Amanda Francis: Does your charity need to have a Legal Entity Identifier?

15 Aug 2017 Expert insight

Charities with investment managers trading in investments or acting on their behalf may need to obtain an LEI code before 3 January 2018. Amanda Francis, managing partner at Buzzacott, explains what charities need to know.

What is an LEI?

An LEI is a unique 20-character alphanumeric code that identifies distinct legal entities (including charities) that engage in financial transactions, including transactions in listed investments. It is an international identifier and is not limited to the United Kingdom. The code is entered on a global database. It enables any legal entity that is party to a financial transaction such as buying and selling listed investments to be identified in any jurisdiction.

Legal entities in almost 200 countries are now required to have an LEI. From 3 January 2018 UK investment managers will not be able to execute investment transactions on behalf of clients who do not have a LEI.

Because the code is an international requirement, a Charity Registration Number or any other form of UK identifier do not qualify as alternatives.

Why are LEIs required and why are they important?

The LEI system was developed by the G20 group of countries in an attempt to reduce financial risk, limit tax evasion and other financial misconduct. The system seeks to identify, by means of a unique identity code, all organisations that are trading in financial investments so that their financial transactions can be tracked across different national jurisdictions and borders. This helps to ensure that such transactions are legal and that tax is being deducted by the relevant tax authorities when and where payable. More importantly, it helps governments and financial institutions to assess and manage the exposure of UK organisations to international debt and financial risk in the event of a crisis such as the collapse of Lehman Brothers.

What do you need to do?

If you are a charity that wishes your investment managers to trade in investments or continue to act on your behalf, you may need to obtain an LEI code before 3 January 2018.  Before doing anything, you should check with your investment manager as to whether you need a code or not.  If your investment manager manages a segregated portfolio of stocks and shares on your behalf, you will probably need one.  You will only need to apply for one unique code regardless of how many investment managers you have.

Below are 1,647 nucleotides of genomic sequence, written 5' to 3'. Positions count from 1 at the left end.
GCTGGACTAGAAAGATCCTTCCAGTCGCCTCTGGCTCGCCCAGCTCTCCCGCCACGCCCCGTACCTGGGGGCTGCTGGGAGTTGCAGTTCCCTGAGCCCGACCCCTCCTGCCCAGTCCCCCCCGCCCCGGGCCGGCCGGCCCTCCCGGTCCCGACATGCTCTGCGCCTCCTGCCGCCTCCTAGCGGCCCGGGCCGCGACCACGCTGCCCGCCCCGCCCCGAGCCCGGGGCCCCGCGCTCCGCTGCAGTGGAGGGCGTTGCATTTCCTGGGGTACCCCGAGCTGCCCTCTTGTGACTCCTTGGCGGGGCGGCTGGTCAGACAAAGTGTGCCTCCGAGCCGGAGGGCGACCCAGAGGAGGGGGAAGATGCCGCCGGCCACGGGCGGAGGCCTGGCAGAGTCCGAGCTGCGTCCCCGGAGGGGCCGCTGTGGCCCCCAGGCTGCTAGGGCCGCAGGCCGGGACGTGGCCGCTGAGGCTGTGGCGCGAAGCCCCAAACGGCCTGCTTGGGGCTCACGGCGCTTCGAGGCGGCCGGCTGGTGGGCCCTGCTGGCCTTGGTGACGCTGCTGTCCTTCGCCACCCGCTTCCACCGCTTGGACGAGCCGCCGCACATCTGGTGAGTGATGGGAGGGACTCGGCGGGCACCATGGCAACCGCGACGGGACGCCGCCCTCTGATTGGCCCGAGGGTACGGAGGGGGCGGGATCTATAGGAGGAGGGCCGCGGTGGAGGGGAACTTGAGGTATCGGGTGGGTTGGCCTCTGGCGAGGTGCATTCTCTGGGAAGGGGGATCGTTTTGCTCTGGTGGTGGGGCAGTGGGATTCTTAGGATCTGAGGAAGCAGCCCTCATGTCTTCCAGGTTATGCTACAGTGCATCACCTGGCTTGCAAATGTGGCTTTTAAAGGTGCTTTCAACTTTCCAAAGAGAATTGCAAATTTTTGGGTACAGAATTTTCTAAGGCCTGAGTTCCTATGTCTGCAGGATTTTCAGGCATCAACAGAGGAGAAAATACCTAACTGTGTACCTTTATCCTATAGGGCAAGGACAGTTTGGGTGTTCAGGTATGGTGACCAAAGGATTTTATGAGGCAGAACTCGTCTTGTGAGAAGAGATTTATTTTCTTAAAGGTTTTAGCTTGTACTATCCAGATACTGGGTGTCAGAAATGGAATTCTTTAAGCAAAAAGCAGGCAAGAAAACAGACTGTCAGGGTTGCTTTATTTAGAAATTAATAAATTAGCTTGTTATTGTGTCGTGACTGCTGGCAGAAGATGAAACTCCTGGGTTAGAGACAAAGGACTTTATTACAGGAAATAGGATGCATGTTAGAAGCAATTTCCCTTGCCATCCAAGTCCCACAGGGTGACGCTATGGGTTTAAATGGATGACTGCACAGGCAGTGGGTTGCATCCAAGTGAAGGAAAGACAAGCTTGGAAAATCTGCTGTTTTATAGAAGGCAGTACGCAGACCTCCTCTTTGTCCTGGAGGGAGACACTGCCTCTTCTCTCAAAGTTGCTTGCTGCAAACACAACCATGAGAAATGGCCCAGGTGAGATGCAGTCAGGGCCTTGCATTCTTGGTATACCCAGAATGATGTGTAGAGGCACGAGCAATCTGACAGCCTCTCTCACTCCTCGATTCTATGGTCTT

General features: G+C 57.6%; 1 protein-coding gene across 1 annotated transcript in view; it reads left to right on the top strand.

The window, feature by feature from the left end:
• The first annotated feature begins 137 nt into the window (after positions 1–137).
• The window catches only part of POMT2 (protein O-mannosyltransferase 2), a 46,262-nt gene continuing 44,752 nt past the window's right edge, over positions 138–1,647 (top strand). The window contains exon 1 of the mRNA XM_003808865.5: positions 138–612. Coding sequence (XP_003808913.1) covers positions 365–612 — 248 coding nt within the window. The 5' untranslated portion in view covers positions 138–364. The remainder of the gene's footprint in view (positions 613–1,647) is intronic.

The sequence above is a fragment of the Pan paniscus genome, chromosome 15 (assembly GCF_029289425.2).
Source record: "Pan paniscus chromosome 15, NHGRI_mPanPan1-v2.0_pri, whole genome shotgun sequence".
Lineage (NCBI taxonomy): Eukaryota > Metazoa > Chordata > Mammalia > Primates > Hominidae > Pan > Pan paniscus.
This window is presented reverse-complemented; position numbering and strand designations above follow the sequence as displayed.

Many investment managers are contacting their clients now to arrange for the codes to be obtained.  Some investment managers will apply and obtain the code on behalf of their clients whereas others are asking their clients to obtain a code directly. If your investment manager offers to obtain an LEI for you, this may be far easier than applying for one yourself!

If your investment manager requires you to obtain a code directly, the easiest way of doing this is through the London Stock Exchange Group at Instructions as to how to go about doing this can be found here.

Is there a cost to obtaining an LEI?

Inevitably the answer is “yes”. The initial cost to apply for an LEI is £115 plus VAT. Thereafter, there will be an annual renewal fee of £70 plus VAT per annum. Renewal will be via the London Stock Exchange Group again unless your investment manager has agreed to do this on your behalf. 

What information will you need when applying for an LEI?

Applications can be made on-line and your charity’s name, address and certain supporting data and documents will need to be provided. Charitable trusts, for example, are likely to need to provide their trust deeds as part of the application. The London Stock Exchange aims to turn around applications in one to three working days. 

Why act?

The global crisis of 2007/08 highlighted the need for an international system of identifying risk from the collapse of financial institutions and to assess financial stability. The system of LEIs applies to legal entities such as governmental bodies, companies and charities. While it may be seen as yet another piece of bureaucracy, it is an important step forward in managing global financial risk.

Charities with investment portfolios should contact their investment managers as soon as possible to ascertain whether or not they need an LEI and whether or not they need to apply directly for one or whether the manager will do so on their behalf.

Civil Society wishes to thank Buzzacott for its support with this article

Amanda Francis is managing partner at Buzzacott


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